Left your 401(k) at an old job? Here’s how to find it.
Do you know where your money is ? If you changed jobs in the last decade, you may be among the millions who unintentionally and unwittingly abandoned a 401 ( kilobyte ). time to retrieve it and take command. But how ? Americans lost track of more than $ 7.7 billion in retirement savings in 2015, according to the National Association of Unclaimed Property Administrators. If you ’ ve lost an account, don ’ triiodothyronine feel bad. Some folks good need to drop everything and race out the door when quitting a job. Others are distracted by a go or swept up in transition. Most folks ’ 401 ( thousand ) s aren ’ metric ton at the lapp bank or brokerage they use for early accounts. And many don ’ thymine wangle the investments in their plan directly. When it comes to nest eggs, out of batch much means out of mind.
More: Follow USA TODAY Money & Tech on Facebook More: 6 ways to measure if your retirement plan is on racetrack More: Sales of bulletproof backpacks surge after Florida fritter, but how effective are they ? But good newsworthiness : that money is still yours ! It may be with your old employer, or possibly it ’ second in an IRA. If your money was invested, it should still be growing. But leaving honest-to-god plans with honest-to-god employers can have downsides. Fees could be senior high school. Investments made years ago could be identical incorrect for today. There could be inefficient overlap with your other accounts. scatter accounts are besides inconvenient. Managing or living off your retirement savings is easier if it ’ mho all in one target. And once you retire, tracking down multiple accounts and analyzing which ones to tap is a hassle.
so track them down now. Contact old employers to see if you left funds behind. And check old statements for contact information. There are besides websites that can help. To find your old employer ’ s stream reach data, try this web site. Check the Labor Department to see if your old plan was terminated. A former employer may even be trying to reunite you with your money, so look at this web site to see. once you ’ ve found everything, it ’ south time to consolidate. You by and large have two options : Roll erstwhile plans into one IRA or possibly you roll them into your current 401 ( kilobyte ) and take advantage of options in that plan. Which is correct for you ? Depends. If your employer ’ sulfur plan has reasonable fees and uses an investment adviser held to the government ’ s fiduciary standard, a 401 ( k ) amalgamation could make the most common sense, and that ’ s specially true if your company gives you access to investment professionals who can help you make ache decisions. Staying on racetrack for retirement goals can be unmanageable without a fiscal coach. If that bus is a fiduciary, they ’ re legally required to put your interests first. If you already have a trustworthy fiscal adviser, the IRA rollover approach may be best. Some 401 ( kelvin ) south have limited investment options. Some, deplorably, lack good service and support. Rolling your old accounts to an IRA can give you a broader range of investment choices. But beware when seeking advice. Some brokers and non-fiduciaries encourage rollovers, then prod you to buy pricey and inappropriate funds that pay them extraordinary commissions. Worse, they may peddle you an annuity. Annuities in IRAs or 401 ( kilobyte ) randomness are beyond nitwitted because they are tax-deferred, so the annuity ’ s tax shelter is pleonastic. That ’ s on top of the omnipresent nasty problems with variable and index annuities. Whatever you decide, the next step is contacting the companies managing your erstwhile 401 ( thousand ) s. They ’ ll tell you how to move the money. carefully follow their instructions. Some firms do this plan-to-plan — seamless ! If they send you a check, get the funds into a retirement report within 60 days — otherwise you could incur tax penalties. And that ’ s it. When everything is merged, you can work on your own or with your adviser to make certain the money is invested right for your goals and needs.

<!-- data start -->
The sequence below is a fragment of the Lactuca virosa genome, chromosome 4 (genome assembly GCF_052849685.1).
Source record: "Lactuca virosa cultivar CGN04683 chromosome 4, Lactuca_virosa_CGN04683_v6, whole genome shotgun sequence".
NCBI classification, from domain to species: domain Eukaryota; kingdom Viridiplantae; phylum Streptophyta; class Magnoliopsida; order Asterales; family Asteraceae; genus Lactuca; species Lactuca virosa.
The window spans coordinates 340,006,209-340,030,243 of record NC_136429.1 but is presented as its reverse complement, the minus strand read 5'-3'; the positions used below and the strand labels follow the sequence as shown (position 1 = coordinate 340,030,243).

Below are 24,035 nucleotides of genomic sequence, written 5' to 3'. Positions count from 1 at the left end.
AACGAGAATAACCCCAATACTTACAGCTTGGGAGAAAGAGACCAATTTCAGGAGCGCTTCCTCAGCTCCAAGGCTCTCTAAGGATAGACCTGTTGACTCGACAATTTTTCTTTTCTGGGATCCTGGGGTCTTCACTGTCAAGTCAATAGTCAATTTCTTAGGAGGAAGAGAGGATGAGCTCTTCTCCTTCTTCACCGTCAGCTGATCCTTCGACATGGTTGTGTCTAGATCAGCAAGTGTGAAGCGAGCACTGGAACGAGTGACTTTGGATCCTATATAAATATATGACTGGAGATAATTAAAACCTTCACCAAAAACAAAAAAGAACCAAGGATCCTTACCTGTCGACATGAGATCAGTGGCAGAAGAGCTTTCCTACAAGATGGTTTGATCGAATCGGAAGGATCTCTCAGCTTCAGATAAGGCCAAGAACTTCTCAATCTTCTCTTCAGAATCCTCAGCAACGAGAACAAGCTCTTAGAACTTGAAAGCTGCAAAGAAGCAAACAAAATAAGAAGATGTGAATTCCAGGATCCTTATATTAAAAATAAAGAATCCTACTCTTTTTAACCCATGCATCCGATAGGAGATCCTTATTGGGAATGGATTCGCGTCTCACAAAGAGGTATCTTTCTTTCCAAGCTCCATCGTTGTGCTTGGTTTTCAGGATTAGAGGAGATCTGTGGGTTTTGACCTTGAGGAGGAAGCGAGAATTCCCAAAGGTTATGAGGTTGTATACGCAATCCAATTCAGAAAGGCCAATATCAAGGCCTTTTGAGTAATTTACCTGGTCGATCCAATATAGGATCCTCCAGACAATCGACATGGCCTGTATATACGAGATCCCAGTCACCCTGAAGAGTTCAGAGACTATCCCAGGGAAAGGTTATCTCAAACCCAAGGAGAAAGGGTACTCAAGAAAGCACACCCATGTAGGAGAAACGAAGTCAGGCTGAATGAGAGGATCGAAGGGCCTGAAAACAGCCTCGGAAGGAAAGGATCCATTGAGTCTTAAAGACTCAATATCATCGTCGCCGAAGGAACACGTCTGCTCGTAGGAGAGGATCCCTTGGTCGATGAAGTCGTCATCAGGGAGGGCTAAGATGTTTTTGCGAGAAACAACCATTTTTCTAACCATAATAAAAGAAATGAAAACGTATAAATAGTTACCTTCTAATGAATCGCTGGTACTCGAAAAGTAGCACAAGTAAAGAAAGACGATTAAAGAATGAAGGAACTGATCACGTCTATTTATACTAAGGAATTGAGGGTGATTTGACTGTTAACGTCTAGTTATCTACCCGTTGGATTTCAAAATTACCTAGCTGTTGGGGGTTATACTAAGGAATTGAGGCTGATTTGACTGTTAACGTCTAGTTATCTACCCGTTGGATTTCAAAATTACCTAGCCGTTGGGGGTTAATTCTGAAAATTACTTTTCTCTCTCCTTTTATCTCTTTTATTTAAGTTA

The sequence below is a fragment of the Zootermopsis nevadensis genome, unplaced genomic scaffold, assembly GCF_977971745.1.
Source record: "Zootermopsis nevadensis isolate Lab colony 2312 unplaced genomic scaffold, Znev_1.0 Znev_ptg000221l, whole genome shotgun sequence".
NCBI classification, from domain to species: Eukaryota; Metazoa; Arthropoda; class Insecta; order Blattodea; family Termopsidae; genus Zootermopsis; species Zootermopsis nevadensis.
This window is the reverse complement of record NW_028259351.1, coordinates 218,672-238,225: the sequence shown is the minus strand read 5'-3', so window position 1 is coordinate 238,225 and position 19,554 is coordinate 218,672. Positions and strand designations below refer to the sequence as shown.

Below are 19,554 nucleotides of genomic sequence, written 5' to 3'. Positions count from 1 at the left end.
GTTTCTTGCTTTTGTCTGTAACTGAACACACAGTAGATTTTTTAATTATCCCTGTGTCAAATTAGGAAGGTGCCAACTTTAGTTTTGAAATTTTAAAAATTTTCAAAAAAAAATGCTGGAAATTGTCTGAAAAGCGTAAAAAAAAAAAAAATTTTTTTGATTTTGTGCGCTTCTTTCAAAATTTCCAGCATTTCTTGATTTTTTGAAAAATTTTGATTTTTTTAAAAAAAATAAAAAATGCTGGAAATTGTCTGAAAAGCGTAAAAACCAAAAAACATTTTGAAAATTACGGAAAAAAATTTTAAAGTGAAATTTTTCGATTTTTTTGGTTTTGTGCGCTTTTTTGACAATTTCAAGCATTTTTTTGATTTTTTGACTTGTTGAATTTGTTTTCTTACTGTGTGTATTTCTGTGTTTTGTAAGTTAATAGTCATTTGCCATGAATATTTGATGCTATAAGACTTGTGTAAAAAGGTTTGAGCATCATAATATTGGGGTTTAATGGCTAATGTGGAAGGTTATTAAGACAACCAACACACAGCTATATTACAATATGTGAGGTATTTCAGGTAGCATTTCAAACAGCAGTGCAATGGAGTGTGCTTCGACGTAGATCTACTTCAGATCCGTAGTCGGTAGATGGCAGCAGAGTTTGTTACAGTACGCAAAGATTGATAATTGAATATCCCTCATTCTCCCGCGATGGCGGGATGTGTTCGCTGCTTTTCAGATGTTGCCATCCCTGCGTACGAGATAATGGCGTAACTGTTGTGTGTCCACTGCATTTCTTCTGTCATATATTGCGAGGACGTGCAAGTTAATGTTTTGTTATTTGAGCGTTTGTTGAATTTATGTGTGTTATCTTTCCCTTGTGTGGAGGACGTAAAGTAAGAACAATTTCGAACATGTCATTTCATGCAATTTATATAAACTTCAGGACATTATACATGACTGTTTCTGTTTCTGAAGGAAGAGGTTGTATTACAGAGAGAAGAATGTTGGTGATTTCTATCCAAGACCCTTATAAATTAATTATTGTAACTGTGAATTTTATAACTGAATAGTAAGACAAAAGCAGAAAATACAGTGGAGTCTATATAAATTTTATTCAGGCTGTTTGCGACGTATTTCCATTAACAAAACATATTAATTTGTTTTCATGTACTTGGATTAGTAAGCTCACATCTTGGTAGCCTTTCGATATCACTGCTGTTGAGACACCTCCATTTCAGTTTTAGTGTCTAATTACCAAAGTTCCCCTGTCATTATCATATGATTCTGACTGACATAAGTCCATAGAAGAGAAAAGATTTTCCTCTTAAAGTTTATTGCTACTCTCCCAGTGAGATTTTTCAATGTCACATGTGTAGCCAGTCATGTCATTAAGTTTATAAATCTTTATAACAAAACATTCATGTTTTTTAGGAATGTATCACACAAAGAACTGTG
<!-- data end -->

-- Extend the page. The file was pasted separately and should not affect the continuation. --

Tracking down misplace savings takes some work. But it ’ south worth it. Everything will be centralized. You ’ ll probable save money on fees. It all will work toward your ultimate retirement goals. You will soon thank yourself. Ken Fisher is the founder and executive chair of Fisher Investments, author of 11 books, four of which were “ New York Times ” bestsellers, and is No. 200 on the Forbes 400 list of rich Americans. Follow him on Twitter @ KennethLFisher The views and opinions expressed in this column are the writer ’ mho and do not necessarily reflect those of USA TODAY .